For the US, the team maintained its neutral view on duration, as concern over increased dovishness in Europe has been equally offset by the lack of weak economic data in the US. Given the Fed’s shift to an easing bias, the team adjusted its overweight in the USD to neutral, noting the potential limited upside for the dollar from here. In Canada, the team raised its positioning by 25bps to offset its underweight in AUD.
For Northern Europe, the team maintained a relatively positive view on NOK given rising inflation. While noting that muted oil price appreciation will limit further upside, the team could not ignore recent hawkishness by the Norges Bank. As for Sweden, the team believes the Riksbank will ease market expectations of a rate hike in the autumn, and it has maintained its slightly positive position in the positive event of a move.
For Sterling, the team has maintained its neutral position on the extreme binary risk of no-deal/deal Brexit. The team reduced its underweight in AUD in order to take profit on previous positioning. However it maintained its underweight bias on further dovishness from the RBA and the secondary effect from the ongoing US/China trade conflict. The team maintained its New Zealand positioning due to higher relative local yields, but noted that both AUD and NZD will move in tandem on the increased China risk.
Emerging Markets Positioning
In emerging markets we remain highly constructive on duration overall, given the increasingly dovish rhetoric from the US Fed and the ECB, with further rate cuts by the US Fed expected over the coming months and still-high real yields in many emerging local currency bonds. In FX, however, we remain cautious due to ongoing weakness in global growth, particularly in the export sector. And we remain skeptical regarding a potential trade truce between the US and China due to the structural nature of the issues at hand.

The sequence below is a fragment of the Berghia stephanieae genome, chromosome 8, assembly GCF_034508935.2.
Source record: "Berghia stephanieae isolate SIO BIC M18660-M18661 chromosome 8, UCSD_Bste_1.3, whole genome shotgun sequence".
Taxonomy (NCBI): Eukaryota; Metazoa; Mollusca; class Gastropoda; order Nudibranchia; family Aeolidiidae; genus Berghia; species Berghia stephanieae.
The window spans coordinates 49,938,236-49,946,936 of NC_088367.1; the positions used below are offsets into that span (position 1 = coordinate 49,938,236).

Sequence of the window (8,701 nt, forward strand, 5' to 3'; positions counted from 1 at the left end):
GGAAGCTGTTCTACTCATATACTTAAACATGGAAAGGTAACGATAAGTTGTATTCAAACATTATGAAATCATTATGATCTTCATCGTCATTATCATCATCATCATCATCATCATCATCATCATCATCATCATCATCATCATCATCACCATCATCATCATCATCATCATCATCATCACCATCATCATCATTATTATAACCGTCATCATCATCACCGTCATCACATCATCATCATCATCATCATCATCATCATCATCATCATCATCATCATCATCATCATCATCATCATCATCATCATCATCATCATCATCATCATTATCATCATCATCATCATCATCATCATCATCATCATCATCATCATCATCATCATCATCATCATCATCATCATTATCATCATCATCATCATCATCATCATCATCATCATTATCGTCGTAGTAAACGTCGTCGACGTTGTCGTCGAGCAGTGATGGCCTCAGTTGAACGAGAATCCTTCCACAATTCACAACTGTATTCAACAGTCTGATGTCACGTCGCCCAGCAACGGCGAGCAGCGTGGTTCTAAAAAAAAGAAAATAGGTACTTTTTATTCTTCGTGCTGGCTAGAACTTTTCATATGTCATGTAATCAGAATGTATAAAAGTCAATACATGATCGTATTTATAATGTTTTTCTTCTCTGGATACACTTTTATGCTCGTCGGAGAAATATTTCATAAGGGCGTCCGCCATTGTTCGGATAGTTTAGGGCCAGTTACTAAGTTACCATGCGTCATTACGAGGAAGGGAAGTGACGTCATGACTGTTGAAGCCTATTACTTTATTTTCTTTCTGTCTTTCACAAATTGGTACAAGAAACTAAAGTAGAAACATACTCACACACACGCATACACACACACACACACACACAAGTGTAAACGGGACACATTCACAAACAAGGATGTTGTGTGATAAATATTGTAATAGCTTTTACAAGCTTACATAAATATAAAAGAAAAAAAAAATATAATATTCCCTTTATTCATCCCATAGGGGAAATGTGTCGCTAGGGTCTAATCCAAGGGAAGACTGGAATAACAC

In FX, we remain underweight the Malaysian ringgit and Singapore dollar as both Malaysia and Singapore are highly exposed to global trade with exports, particularly in the electronics sector, and are under pressure due to weak external demand. We increased our exposure to Poland as higher inflation will result in its central bank bucking the global trend of monetary easing.
In rates, we remain long in high-yielding currencies such as the Mexican peso and the South African rand, and, to a lesser extent, the lower-yielding Malaysian ringgit, as real yields in Mexico, South Africa and Malaysia are still significant. Mexico, in particular offers considerable value with elevated real yields, currently almost 4% higher than the current rate of inflation.